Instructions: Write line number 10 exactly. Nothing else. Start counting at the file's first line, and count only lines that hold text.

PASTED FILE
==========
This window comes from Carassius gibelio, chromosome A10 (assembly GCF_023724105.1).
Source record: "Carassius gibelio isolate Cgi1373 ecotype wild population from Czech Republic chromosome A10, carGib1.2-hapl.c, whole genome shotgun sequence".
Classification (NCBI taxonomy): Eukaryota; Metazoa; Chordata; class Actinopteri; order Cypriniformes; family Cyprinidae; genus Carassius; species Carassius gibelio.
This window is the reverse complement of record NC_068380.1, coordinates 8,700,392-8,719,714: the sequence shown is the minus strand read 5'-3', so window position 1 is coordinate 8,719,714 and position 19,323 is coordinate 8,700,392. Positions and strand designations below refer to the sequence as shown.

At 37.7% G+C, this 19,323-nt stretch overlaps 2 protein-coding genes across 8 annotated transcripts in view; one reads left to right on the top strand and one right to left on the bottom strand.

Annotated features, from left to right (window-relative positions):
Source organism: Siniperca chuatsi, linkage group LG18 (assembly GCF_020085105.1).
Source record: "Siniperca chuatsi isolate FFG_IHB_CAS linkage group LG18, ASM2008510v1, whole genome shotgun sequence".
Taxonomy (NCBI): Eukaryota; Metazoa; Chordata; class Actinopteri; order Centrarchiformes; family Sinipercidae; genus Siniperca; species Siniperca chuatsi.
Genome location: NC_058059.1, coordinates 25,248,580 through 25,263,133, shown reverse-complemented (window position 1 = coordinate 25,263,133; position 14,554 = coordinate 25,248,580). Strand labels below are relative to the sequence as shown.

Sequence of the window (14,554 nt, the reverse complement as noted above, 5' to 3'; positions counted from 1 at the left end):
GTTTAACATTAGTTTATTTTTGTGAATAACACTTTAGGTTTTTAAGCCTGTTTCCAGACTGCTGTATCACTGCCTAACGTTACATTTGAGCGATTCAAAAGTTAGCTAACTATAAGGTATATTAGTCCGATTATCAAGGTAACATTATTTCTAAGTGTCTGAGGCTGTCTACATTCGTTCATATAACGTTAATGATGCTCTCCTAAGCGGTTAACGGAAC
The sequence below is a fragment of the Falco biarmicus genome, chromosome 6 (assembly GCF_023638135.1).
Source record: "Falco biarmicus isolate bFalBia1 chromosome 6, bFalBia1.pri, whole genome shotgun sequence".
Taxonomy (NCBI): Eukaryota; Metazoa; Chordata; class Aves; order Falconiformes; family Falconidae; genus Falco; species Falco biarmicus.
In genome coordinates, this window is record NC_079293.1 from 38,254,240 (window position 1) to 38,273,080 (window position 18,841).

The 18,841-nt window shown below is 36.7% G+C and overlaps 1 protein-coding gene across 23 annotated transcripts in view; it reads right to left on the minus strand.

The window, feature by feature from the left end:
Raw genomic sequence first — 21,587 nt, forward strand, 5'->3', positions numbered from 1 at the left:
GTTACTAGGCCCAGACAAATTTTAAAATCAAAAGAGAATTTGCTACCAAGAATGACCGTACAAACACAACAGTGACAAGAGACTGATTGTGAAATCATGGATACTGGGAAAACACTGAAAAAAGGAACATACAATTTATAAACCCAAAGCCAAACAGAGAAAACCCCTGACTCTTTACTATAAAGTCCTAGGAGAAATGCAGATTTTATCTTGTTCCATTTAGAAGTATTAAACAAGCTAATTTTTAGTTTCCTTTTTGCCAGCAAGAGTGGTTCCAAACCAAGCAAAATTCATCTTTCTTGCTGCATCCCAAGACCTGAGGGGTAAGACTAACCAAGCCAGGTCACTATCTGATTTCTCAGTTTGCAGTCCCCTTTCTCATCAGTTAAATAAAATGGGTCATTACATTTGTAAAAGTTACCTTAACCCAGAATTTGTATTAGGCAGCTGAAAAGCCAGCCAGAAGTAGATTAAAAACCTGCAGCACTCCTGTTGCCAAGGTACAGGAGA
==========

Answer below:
Genome location: NC_058059.1, coordinates 25,248,580 through 25,263,133, shown reverse-complemented (window position 1 = coordinate 25,263,133; position 14,554 = coordinate 25,248,580). Strand labels below are relative to the sequence as shown.